Opportunities, barriers, issues: As discussed above, urban beekeeping gives a range of opportunities regarding different areas such as ecological, cultural, economic, and climate. Urban beekeeping could not only help to improve our ecosystem and combat climate change, but improve poverty, economy, and people’s wellbeing by providing a variety of direct and indirect benefits.
However, some of the barriers include not having enough spaces to keep beehives other than rooftops in urban environment, having too many people near the bees and their hives, and negative perceptions/fearing bees from the general public which is untrue (Rutter, 2022).
___Case Study: Natural Resources Development Foundation (NRDF)’s Forest for Life Project – providing urban beehives
Location: Solomon Islands
When implemented: 2012
Ecosystem type: Forest & Grassland
Climate adaptation: Loss of food production, loss of other ecosystem services, indirect health, social, cultural climate change impacts
References / resources:
Bosma, W., Suti, S., & Deeks, P. (2017). Beekeeping as pro-forest income diversification in Solomon Islands. Climate Change Adaptation in Pacific Countries (pp. 371-387). Springer, Cham. https://link.springer.com/content/pdf/10.1007/978-3-319-50094-2_23.pdf
Brockerhoff, E. G., Barbaro, L., Castagneyrol, B., Forrester, D. I., Gardiner, B., González-Olabarria, J. R., Lyver, P. O., Meurisse, N., Oxbrough, A., Taki, H., Thompson, I. D., Van Der Plas, F., & Jactel, H. (2017). Forest biodiversity, ecosystem functioning and the provision of ecosystem services. Biodiversity and Conservation, 26(13), 3005-3035.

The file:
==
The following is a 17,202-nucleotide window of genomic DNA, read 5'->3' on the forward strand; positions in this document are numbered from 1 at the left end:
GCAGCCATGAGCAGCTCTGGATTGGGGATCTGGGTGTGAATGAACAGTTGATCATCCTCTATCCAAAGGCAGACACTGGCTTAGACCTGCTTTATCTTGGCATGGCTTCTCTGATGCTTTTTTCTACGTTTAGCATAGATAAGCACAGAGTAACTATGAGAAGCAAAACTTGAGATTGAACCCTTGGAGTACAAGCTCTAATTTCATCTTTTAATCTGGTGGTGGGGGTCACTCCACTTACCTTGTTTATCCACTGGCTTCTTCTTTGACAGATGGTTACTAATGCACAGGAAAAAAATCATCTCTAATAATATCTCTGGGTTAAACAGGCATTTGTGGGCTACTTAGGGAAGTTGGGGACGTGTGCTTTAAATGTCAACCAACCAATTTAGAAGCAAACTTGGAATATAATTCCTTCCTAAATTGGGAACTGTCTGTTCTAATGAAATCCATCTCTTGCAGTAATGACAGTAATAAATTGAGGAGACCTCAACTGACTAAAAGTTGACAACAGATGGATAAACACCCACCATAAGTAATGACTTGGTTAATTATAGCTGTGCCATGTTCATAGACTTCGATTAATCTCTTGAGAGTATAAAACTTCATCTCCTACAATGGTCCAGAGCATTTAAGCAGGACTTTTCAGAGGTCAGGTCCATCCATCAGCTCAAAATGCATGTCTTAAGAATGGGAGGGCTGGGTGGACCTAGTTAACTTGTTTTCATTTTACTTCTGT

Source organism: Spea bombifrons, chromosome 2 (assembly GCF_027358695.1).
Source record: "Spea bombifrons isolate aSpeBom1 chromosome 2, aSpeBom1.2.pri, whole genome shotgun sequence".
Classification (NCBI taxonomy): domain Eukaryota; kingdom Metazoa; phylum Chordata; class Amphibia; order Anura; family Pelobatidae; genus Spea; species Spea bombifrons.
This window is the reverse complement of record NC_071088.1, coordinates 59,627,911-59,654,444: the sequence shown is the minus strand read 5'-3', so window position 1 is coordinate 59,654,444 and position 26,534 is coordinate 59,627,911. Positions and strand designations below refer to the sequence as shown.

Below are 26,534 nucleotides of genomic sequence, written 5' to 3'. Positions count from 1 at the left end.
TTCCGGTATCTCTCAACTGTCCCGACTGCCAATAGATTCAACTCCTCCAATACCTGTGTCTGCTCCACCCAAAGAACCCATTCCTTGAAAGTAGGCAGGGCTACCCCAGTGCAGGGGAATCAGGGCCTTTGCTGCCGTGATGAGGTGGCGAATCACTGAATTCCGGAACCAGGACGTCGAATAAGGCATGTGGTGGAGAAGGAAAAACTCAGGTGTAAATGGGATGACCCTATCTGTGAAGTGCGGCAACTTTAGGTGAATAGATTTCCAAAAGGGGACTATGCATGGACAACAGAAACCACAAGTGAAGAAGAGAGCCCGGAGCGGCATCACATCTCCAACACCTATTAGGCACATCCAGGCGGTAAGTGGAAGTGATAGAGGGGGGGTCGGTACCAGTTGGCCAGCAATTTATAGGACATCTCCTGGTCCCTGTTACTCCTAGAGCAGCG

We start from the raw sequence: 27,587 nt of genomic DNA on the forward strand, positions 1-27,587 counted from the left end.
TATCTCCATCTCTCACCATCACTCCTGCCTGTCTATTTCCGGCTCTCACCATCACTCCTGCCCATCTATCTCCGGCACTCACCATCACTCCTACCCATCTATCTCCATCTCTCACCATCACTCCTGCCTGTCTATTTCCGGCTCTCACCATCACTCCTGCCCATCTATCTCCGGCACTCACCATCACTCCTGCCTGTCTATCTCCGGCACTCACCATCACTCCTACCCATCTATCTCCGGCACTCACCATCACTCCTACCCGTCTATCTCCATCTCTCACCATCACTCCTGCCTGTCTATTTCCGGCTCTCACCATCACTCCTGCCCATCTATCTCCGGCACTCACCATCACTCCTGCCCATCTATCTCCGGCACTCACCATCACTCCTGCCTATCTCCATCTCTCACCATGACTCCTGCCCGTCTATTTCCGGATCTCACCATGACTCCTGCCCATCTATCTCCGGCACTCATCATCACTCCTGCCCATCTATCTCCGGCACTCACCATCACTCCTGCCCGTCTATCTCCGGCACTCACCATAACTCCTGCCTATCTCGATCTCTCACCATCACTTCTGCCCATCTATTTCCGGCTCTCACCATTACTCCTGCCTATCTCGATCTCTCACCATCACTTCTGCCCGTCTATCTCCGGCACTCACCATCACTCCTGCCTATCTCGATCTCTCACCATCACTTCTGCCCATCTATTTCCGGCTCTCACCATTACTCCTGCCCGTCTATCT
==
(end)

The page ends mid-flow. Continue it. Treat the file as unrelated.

Gebru, Y. G., Gebre, A. E., & Beyene, G. (2016). Review on the role of honeybee in climate change mitigation and poverty alleviation. Livestock Res Rural Dev, 28(48). http://www.lrrd.org/lrrd28/3/yeti28048.htm
Gulic, S. (n.d.). MendanaTutikera of Pine village, Solomon Islands harvests honey. With income from his bees, he pays the school fees for his granddaughter (pictured far left). USAID. https://medium.com/usaid-frontlines/super-bees-how-solomon-islanders-are-turning-to-these-tiny-heroes-to-help-save-their-forests-25e663083613
Lancharro, B. C., Chevalier, O., & Cordero, H. (2022, Mar 19). Urban Green Infrastructure: A Solution To Climate Challenges. Ciudades Sostenibles. https://blogs.iadb.org/ciudades-sostenibles/en/urban-green-infrastructure-a-solution-to-climate-challenges/#:~:text=The%20incorporation%20of%20UGI%20in,dampen%20noise%2C%20increase%20biodiversity%2C%20reduce
NSW Government. (n.d.). Climate Change, Green Cover and Open Spaces. NSW Government. https://www.climatechange.environment.nsw.gov.au/green-cover-and-open-spaces#:~:text=Green%20cover%20and%20open%20spaces%20provide%20natural%20cooling%20of%20air,%2C%20drought%2C%20rainfall%20and%20storms
Patel, V., Pauli, N., Biggs, E., Barbour, L., & Boruff, B. (2021). Why bees are critical for achieving sustainable development. Ambio, 50(1), 49-59. https://link.springer.com/article/10.1007/s13280-020-01333-9#citeas
Rutter, B. (2022, Feb 16). Urban Beekeeping: History, Challenges, Benefits & Best Practices. Best Bees. https://bestbees.com/2022/02/16/urban-beekeeping/